by Mike Kimel
This week came news that Rob Portman, a Republican senator from Ohio, is bucking his party and reversing his own long-held position on gay marriage. Now that his son has come out as gay, he supports it. From an article in the Cleveland Plain Dealer by reporter Sabrina Eaton:
Republican U.S. Sen. Rob Portman on Thursday announced he has reversed his longtime opposition to same-sex marriage after reconsidering the issue because his 21-year-old son, Will, is gay.
Portman said his son, a junior at Yale University, told him and his wife, Jane, that he’s gay and “it was not a choice, it was who he is and that he had been that way since he could remember.”
“It allowed me to think of this issue from a new perspective, and that’s of a Dad who loves his son a lot and wants him to have the same opportunities that his brother and sister would have — to have a relationship like Jane and I have had for over 26 years,” Portman told reporters in an interview at his office.
The conversation the Portmans had with their son two years ago led to him to evolve on the issue after he consulted clergy members, friends including former Vice President Dick Cheney, and the Bible.
I personally favor the concept of allowing any rational consenting adults to get married, though I doubt it would personally affect any of my closest acquaintances. (I am still waiting for someone to explain how the wedding of two people of the same gender diminishes my own marriage to my wife, or what business it is of mine who someone else wants to marry.) That said, some random thoughts:
1. Portman’s new views seem to be a case of him caring for his own but not for others. After all, he could have given the issue thought at any time and reached the same conclusion. He just had to muster up compassion for other people the way he did for his son, but that, apparently, was outside his capability. One wonders what other positions he holds that he might reverse himself on were it to affect a family member and what other convictions he holds would be abandoned for self-gain. If he discovers one of his other children enjoys forging other people’s signatures on checks, can we expect the senator to abandon his long-held beliefs on certain types of fraud or theft? If that sounds like an extreme example, bear in mind that Portman co-sponsored a bill banning same-sex marriage, and did what he could to make it harder for same-gender couples to adopt children. This was not a lightly held belief. Can we know which of his other core convictions are up for grabs for private gain? Can we know which aren’t?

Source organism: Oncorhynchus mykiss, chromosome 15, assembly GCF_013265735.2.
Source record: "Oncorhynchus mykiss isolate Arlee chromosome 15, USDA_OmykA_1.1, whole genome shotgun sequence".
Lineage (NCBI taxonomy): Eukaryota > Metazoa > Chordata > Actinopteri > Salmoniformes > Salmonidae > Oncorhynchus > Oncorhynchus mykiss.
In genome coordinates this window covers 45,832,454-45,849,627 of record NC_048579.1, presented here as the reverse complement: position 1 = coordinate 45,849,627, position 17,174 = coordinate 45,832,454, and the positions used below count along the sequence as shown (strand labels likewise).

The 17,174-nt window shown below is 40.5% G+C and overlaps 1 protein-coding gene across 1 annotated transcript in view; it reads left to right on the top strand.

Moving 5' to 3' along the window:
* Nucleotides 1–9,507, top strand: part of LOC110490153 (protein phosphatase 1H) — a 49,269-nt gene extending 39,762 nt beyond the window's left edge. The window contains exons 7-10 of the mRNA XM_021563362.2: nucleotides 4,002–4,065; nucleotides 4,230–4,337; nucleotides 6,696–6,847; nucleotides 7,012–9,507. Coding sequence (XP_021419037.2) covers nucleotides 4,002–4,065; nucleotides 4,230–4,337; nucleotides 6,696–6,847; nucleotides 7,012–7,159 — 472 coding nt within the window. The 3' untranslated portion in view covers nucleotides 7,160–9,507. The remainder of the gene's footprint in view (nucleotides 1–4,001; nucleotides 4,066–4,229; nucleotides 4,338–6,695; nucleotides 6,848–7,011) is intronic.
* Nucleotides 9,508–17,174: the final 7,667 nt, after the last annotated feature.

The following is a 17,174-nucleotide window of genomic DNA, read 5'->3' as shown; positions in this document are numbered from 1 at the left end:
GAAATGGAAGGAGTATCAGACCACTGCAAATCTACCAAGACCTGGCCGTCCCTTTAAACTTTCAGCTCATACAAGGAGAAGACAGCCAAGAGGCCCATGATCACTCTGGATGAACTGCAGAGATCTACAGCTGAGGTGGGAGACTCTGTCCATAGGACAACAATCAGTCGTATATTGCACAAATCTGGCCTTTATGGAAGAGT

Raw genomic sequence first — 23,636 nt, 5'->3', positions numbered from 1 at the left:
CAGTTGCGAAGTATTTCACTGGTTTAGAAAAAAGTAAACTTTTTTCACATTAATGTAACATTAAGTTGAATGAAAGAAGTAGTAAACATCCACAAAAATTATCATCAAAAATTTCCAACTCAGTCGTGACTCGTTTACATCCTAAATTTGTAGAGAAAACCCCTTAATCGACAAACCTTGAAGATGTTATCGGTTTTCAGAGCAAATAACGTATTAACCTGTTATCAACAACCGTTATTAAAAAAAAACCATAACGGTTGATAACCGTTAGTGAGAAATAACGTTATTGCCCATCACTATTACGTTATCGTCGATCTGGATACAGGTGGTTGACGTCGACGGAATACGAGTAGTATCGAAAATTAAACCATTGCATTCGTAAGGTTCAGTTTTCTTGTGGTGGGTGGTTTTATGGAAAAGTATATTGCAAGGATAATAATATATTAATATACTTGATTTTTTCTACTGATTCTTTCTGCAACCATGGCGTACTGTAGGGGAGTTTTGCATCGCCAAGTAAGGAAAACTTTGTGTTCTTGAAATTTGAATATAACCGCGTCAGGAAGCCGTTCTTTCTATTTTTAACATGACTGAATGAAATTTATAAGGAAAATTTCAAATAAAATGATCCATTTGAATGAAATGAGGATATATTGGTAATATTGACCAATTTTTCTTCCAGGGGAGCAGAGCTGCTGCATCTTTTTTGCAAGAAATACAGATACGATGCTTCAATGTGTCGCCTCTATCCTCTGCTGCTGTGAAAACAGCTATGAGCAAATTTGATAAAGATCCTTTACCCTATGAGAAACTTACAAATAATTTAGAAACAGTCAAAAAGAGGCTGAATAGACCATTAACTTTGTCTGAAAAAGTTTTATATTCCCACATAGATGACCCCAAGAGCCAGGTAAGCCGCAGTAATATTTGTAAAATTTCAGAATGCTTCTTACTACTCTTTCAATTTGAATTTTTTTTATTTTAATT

2. The article indicates he consulted with Dick Cheney, who famously supported gay marriage after one of his daughters was revealed to be gay. But Dick Cheney is also an example of someone who will abandon his stated convictions. During his various terms in different government offices, both pre and post his private sector stints, Cheney did what he could to prevent Americans from having dealings with Iran. Of course, Cheney made exceptions when it would benefit himself or his friends. GOP congressman Warren Rudman noted of the Iran Contra hearings:
“It was obvious that Dick Cheney and others were more interested in protecting the president than in finding out what had happened.” Later, Halliburton, while led by Dick Cheney, did business directly with Iran. Essentially, Cheney’s behavior shows us that as far as he is concerned, putting the screws on Iran is an endeavor that was and is worth the cost, provided the costs are not paid by Cheney or his friends.
I don’t have much else to say about this, except that, despite the fact that Portman has now come out supporting a position I have long held, I trust him to do the right thing less now than I did before.